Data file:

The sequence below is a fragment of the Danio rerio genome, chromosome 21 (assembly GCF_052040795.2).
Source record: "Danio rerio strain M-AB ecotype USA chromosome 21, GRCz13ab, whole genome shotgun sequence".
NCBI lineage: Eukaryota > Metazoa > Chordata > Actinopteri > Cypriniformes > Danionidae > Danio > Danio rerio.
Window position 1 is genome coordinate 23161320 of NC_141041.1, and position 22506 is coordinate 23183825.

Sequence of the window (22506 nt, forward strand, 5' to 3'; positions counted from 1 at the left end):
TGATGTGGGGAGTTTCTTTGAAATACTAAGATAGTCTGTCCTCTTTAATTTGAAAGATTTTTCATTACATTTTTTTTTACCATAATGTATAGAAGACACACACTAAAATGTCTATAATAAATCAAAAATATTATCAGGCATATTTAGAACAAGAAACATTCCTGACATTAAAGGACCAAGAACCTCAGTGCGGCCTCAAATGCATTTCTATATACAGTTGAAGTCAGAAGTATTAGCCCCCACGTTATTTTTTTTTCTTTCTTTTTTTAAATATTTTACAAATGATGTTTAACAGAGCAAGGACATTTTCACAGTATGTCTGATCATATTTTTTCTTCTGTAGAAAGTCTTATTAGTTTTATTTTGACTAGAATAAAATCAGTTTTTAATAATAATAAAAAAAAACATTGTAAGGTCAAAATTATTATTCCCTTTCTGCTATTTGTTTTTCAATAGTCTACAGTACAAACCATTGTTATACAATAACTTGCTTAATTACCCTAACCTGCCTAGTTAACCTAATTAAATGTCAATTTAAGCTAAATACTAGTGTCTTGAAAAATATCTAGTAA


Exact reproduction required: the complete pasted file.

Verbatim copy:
The sequence below is a fragment of the Danio rerio genome, chromosome 21 (assembly GCF_052040795.2).
Source record: "Danio rerio strain M-AB ecotype USA chromosome 21, GRCz13ab, whole genome shotgun sequence".
NCBI lineage: Eukaryota > Metazoa > Chordata > Actinopteri > Cypriniformes > Danionidae > Danio > Danio rerio.
Window position 1 is genome coordinate 23161320 of NC_141041.1, and position 22506 is coordinate 23183825.

Sequence of the window (22506 nt, forward strand, 5' to 3'; positions counted from 1 at the left end):
TGATGTGGGGAGTTTCTTTGAAATACTAAGATAGTCTGTCCTCTTTAATTTGAAAGATTTTTCATTACATTTTTTTTTACCATAATGTATAGAAGACACACACTAAAATGTCTATAATAAATCAAAAATATTATCAGGCATATTTAGAACAAGAAACATTCCTGACATTAAAGGACCAAGAACCTCAGTGCGGCCTCAAATGCATTTCTATATACAGTTGAAGTCAGAAGTATTAGCCCCCACGTTATTTTTTTTTCTTTCTTTTTTTAAATATTTTACAAATGATGTTTAACAGAGCAAGGACATTTTCACAGTATGTCTGATCATATTTTTTCTTCTGTAGAAAGTCTTATTAGTTTTATTTTGACTAGAATAAAATCAGTTTTTAATAATAATAAAAAAAAACATTGTAAGGTCAAAATTATTATTCCCTTTCTGCTATTTGTTTTTCAATAGTCTACAGTACAAACCATTGTTATACAATAACTTGCTTAATTACCCTAACCTGCCTAGTTAACCTAATTAAATGTCAATTTAAGCTAAATACTAGTGTCTTGAAAAATATCTAGTAA